In an unexpected move industrial giant GE pledges to exit the coal market and pursue greener forms of energy.
GE stated it would close or sell off coal based sites as it began to prioritise it’s renewable energy and power generation businesses.
This is in sharp contrast with President Trump’s emphasis on “beautiful clean coal” and despite the President lowering standards for coal emissions.
This decision also comes ahead of a US Presidential election, and Joe Biden’s clean $2 trillion energy proposal.
Just over a year ago The Natural Resources Defence Council released an article slamming GE for it’s greed in profiting off what was for many parts of the world an outdated energy source.
Unsurprisingly then the NRDC said it was “about time” in response to GE’s latest move towards greener economics.
However, pursuing renewable energy sources was not necessarily a move towards saving the planet so much as a move motivated by profit.
Russell Stokes, GE’s senior vice president, said: “With the continued transformation of GE, we are focused on power generation businesses that have attractive economics and a growth trajectory.”
Clearly coal is no longer one of these, although Stokes went on to say that GE would continue to support it’s existing customers in maintaining their coal fired power plants.
Why is coal declining?
The impact of Lockdown has made us all appreciate cleaner air and a healthier environment, but the decline in coal usage is more to do with economics than environmental activism.
Coal fired power plants cost far more money to run than renewables. You have to buy fuel to burn whereas a solar or wind farm is passive, once installed it needs only wind or sunshine to produce energy for free.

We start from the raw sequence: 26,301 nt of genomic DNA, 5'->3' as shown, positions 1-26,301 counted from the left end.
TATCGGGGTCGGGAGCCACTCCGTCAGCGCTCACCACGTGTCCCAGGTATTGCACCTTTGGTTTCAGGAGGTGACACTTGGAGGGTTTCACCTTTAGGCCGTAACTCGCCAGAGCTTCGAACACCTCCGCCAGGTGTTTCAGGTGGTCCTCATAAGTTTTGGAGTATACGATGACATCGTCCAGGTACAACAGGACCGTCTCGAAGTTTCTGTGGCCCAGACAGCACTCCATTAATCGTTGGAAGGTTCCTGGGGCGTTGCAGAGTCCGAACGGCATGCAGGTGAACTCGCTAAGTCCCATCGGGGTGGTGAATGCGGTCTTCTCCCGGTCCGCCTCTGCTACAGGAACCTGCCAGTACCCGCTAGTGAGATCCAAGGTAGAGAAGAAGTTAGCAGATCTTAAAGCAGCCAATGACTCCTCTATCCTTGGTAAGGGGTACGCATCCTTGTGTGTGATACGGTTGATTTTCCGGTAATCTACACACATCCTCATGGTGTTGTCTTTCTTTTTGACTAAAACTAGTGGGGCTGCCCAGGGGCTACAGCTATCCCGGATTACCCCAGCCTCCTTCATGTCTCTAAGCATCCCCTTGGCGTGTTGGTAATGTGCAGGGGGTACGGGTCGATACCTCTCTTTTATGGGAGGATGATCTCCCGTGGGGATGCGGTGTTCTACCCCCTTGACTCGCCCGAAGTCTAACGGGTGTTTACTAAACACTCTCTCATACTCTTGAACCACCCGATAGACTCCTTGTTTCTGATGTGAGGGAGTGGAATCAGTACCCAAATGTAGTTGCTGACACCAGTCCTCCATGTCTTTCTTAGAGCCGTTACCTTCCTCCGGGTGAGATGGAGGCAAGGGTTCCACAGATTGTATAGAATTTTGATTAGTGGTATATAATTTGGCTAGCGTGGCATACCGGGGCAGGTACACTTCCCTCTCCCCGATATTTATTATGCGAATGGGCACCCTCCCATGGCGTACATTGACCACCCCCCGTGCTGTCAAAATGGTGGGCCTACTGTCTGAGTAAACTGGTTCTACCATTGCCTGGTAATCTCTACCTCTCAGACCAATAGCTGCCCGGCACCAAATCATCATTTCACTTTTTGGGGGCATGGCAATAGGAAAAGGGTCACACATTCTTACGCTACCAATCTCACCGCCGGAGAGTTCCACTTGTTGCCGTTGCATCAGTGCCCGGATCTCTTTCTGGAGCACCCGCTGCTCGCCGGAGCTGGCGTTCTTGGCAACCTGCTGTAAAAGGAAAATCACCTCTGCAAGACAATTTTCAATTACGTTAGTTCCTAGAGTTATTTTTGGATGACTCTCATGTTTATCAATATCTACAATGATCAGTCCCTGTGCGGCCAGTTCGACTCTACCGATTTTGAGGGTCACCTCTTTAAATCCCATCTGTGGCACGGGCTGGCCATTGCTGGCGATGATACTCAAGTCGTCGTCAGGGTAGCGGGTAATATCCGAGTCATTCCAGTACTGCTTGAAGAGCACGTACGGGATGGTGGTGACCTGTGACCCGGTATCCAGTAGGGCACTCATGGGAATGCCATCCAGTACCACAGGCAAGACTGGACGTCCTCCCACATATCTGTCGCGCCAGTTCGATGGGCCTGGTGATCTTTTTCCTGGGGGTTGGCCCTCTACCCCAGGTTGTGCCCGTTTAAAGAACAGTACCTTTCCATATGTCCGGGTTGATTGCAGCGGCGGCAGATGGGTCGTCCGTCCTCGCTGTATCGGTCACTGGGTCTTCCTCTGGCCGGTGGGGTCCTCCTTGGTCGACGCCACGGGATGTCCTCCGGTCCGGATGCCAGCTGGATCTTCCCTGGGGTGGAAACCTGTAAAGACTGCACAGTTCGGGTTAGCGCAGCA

Add to that the fact that renewables are now often far cheaper to manufacture than a coal power plant and you start to see why the shift is happening.
When there is a decline in energy demand it is the coal station that will be switched off due to the amount of money needed to keep it running.
This is exactly what has happened during lockdown. According to the International Energy Agency, globally we have gone through the largest decline in coal consumption since the second world war.
The UK did not burn any coal for over two months during lockdown, beating all previous records for coal free power.
The International Renewable Energy Agency (IREA) welcomes the change. Director General, Francesco La Camera commented that, “The impact of Covid in our lives has made it clear to everyone that we need to build a future that is more resilient to shocks, and this will bring us to renewables because they have demonstrated, to be the most resilient way to produce energy.”
Last year renewable energy accounted for 72% of new power expansion according to the IREA, so it would make sense that GE would want to turn it’s attention to such a burgeoning industry.